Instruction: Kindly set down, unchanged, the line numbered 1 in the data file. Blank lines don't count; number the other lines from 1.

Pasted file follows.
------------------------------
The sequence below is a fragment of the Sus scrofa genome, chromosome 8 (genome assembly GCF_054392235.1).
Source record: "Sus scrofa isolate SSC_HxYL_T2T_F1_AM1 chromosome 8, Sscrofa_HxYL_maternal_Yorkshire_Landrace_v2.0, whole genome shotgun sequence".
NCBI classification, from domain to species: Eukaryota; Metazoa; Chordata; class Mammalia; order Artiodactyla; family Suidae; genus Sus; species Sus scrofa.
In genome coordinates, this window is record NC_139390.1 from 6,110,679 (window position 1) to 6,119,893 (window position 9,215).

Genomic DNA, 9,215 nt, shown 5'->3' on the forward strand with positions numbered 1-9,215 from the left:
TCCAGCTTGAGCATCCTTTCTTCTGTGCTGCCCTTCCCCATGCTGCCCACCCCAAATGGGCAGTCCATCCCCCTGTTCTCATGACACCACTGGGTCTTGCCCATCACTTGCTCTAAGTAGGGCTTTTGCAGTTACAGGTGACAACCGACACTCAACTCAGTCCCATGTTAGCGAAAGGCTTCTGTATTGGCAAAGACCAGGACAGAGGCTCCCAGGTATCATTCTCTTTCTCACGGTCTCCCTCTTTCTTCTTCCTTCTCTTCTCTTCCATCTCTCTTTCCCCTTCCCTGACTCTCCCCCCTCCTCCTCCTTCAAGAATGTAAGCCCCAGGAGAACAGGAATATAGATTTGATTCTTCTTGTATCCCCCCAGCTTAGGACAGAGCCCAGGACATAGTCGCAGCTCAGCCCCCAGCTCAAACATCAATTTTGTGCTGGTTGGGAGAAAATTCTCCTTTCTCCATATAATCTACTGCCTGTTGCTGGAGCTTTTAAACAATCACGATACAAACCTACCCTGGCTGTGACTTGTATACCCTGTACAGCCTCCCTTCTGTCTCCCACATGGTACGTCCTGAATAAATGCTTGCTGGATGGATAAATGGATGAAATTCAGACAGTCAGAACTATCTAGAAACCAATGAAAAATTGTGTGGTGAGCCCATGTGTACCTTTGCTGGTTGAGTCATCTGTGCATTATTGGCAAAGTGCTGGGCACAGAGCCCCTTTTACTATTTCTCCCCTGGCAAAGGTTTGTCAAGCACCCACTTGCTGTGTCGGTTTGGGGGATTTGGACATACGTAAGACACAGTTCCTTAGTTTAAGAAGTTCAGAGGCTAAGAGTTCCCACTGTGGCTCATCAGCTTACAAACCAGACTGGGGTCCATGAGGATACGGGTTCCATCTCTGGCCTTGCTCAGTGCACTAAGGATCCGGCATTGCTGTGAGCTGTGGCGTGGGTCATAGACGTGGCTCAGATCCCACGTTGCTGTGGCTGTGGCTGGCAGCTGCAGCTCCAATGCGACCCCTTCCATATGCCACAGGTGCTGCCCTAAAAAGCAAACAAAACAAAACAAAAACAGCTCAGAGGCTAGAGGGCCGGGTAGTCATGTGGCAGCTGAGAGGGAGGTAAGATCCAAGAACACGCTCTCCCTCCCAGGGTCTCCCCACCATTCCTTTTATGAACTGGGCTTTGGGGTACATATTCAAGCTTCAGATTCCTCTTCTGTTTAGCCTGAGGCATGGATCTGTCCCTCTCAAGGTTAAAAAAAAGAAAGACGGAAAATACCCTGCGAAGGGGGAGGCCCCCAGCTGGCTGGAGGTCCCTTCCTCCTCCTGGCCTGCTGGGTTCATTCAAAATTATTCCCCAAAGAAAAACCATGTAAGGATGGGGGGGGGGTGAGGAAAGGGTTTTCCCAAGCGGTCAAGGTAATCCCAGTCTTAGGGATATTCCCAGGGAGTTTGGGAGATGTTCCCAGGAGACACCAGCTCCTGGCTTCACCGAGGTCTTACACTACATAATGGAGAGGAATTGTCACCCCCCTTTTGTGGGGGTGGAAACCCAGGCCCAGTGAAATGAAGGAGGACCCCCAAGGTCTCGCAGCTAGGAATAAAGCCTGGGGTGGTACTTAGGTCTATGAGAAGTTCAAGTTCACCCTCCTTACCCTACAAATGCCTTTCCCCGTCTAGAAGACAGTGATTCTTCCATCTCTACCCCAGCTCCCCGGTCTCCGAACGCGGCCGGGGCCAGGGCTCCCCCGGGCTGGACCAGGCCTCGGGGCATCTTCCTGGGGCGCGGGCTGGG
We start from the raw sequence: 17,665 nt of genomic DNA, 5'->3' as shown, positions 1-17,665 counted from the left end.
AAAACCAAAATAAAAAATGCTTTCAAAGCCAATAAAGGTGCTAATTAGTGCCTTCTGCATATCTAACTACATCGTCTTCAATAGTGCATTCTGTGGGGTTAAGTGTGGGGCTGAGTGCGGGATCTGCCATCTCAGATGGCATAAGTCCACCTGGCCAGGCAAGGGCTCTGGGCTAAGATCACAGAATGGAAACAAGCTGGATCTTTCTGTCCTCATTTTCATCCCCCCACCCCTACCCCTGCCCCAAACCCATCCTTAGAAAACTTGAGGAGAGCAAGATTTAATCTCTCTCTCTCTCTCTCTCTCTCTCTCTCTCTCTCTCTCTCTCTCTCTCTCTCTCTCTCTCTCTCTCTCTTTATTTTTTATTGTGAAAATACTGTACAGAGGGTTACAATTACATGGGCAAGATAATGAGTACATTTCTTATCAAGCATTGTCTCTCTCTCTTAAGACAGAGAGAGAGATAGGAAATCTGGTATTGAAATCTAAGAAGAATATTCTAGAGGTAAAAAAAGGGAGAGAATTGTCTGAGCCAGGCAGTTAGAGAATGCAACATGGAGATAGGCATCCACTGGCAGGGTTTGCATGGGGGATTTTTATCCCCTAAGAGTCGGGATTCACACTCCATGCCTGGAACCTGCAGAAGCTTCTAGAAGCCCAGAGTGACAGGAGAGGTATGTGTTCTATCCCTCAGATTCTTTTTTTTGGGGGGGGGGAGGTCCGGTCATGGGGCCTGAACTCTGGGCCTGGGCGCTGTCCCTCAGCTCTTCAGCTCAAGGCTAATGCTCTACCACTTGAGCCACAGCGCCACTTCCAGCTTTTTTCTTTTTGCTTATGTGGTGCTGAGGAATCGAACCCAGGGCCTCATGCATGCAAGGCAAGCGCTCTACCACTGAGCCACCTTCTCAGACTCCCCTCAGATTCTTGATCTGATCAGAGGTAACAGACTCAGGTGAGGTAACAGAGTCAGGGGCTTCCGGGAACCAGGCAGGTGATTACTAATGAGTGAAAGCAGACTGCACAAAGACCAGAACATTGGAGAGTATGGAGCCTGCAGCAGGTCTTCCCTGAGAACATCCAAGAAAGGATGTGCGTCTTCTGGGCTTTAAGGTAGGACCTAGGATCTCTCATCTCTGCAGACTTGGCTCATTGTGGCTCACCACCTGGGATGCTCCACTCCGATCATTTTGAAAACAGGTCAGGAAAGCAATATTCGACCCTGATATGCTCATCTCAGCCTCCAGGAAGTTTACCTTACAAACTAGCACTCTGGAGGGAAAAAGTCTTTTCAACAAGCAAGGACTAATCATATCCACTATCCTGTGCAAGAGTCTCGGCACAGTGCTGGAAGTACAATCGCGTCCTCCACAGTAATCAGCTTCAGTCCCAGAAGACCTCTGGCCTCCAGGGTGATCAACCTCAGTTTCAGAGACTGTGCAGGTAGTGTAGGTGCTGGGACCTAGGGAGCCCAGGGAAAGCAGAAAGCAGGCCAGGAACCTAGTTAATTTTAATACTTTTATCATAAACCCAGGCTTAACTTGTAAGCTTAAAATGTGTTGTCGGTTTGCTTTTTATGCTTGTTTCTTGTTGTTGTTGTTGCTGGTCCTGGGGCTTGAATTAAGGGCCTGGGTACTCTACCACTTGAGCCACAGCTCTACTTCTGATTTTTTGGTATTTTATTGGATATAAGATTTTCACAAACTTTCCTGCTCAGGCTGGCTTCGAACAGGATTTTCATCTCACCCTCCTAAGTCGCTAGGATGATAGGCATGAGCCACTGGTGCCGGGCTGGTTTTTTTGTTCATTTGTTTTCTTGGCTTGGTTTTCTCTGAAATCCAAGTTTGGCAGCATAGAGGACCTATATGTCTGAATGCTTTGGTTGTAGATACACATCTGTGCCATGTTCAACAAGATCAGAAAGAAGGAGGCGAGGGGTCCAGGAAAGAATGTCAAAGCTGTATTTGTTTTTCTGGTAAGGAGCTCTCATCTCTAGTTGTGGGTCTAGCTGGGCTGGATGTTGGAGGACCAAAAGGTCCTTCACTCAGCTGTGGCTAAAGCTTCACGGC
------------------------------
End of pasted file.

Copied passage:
The sequence below is a fragment of the Sus scrofa genome, chromosome 8 (genome assembly GCF_054392235.1).